Concern over colonoscopy cutbacks

About 80% of people who would once have qualified for free bowel cancer screening colonoscopies through Dunedin Hospital may not be having them now because they have to pay for them, Mercy Hospital chief executive Michael Woodhouse says.

Clinicians working at the private hospital had advised him that while there had been some growth in demand for colonoscopy services since the rules were changed by the Otago District Health Board last October, they were more concerned about the larger group of people who, while they qualified for screening under national guidelines, were not receiving it.

The board reports, however, that patients with possible symptoms of bowel cancer are being seen more quickly at Dunedin Hospital following the introduction of the changes.

A colonoscopy at the private hospital costs about $1000 ( $610 for the hospital fee and $420 for the consultant).

If in the course of the internal examination of the large bowel, a polyp or polyps have to be removed then the fee is greater ( $750 for the hospital and $450 to $550 for the consultant).

Mr Woodhouse said if the move by the health board to charge private patients for laboratory tests goes ahead then some patients could possibly pay hundreds of extra dollars to have polyps analysed in the laboratory.

Each polyp would involve a histology charge and if a patient had many polyps, he expected that would be expensive.

Since there was only one laboratory operating in the South, people would have no choice about the cost.

Mr Woodhouse said if people took risks with their health and later got sick because they could not afford to seek treatment outside the public system it could cost more in the long run.

From October last year, free colonoscopies for people with a close family member who has had bowel cancer have not been routinely available at Dunedin Hospital because of lack of staff, funding and the increased demand from people with possible symptoms of the disease.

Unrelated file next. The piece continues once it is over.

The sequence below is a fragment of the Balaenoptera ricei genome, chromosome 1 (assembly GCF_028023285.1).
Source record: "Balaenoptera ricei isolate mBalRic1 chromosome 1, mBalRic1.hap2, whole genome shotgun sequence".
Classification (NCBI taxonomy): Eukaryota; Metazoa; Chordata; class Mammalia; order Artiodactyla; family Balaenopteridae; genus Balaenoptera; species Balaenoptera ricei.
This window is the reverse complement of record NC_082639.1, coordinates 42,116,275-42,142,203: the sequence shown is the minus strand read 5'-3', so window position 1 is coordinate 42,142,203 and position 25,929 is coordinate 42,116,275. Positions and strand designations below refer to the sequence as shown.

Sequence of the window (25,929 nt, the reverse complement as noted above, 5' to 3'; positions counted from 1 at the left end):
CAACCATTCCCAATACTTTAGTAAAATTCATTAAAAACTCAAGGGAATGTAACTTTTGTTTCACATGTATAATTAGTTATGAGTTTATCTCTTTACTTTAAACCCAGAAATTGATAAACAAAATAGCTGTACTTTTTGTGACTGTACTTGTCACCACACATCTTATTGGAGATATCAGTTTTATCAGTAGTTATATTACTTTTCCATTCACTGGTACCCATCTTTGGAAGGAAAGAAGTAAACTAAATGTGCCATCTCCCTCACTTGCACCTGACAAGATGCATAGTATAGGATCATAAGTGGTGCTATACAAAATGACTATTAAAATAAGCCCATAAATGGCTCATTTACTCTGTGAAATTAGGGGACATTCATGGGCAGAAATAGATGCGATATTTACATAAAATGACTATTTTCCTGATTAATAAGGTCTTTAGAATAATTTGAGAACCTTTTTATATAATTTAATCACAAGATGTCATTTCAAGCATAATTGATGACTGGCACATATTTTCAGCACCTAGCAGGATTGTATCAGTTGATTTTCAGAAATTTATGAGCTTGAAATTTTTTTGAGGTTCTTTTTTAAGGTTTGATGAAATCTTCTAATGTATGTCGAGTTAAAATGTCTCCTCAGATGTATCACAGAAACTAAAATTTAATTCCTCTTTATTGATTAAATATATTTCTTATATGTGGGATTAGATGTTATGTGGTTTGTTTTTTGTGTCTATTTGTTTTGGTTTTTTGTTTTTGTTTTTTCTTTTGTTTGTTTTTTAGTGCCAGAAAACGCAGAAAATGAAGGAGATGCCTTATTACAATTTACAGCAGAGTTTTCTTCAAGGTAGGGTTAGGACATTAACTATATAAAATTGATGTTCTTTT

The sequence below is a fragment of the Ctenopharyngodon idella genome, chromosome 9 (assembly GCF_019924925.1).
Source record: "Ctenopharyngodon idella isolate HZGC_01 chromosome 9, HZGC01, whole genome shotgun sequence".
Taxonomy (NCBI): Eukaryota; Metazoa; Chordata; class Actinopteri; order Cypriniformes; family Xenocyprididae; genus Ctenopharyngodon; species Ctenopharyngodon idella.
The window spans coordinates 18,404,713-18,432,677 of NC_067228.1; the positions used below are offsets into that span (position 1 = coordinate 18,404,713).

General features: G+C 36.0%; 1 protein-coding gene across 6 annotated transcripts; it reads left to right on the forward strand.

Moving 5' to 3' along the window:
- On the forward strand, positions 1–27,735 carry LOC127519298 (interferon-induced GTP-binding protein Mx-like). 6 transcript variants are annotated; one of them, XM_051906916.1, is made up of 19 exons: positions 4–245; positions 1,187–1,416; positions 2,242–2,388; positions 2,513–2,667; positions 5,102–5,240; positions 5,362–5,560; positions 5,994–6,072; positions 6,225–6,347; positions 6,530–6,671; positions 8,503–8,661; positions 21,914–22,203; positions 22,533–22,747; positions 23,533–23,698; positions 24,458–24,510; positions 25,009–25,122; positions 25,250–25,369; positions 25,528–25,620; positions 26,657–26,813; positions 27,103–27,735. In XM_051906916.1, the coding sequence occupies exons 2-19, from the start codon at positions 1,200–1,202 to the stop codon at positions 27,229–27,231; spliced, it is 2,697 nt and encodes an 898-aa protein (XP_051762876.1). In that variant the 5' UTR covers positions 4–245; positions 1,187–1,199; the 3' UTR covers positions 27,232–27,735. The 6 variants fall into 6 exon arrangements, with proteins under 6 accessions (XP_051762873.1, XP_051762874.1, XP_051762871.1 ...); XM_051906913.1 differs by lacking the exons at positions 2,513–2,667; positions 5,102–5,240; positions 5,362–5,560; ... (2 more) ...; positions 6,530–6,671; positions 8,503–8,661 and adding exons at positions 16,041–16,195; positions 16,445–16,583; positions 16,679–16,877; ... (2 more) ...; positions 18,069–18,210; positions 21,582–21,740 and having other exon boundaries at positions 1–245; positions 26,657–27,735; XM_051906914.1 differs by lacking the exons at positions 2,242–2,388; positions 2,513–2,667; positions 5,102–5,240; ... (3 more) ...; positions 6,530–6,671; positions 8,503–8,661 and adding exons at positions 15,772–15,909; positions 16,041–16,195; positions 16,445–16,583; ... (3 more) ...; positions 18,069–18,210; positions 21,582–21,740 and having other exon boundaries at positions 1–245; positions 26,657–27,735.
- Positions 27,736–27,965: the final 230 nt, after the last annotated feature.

Only those people classed as having a genuine hereditary syndrome qualify under the new rules at the hospital.

The hospital is one of at least three in the country which are not able to offer screening in accordance with the national guidelines for surveillance and management of groups at increased risk of colorectal cancer.

Senior lecturer in medicine and consultant gastroenterologist at Dunedin Hospital, Dr Martin Schlup, in a written response to questions from the Otago Daily Times recently, said since the change to routine screening had been made, 62 referrals had been made to the department.

Of the 41 patients who returned the family history questionnaire, 27 met the guidelines and 14 did not.

During that time, a further 28 patients who had previously received surveillance colonoscopies on the basis of family history were advised they would no longer be offered the free service and would be advised that private screening was available.

He did not know how many had sought private colonoscopies.

There had been a few patients who expressed dissatisfaction, but generally acceptance seemed to be high, "which in a way is a reflection on how the health system is conceived by people".

At the time the hospital introduced the changes, some people with possible symptoms were waiting up to six months for a colonoscopy.

Now, the waiting time for a routine colonoscopy would be between four and eight weeks, Dr Schlup said.

All urgent colonoscopies could be carried out within one or two weeks.

 

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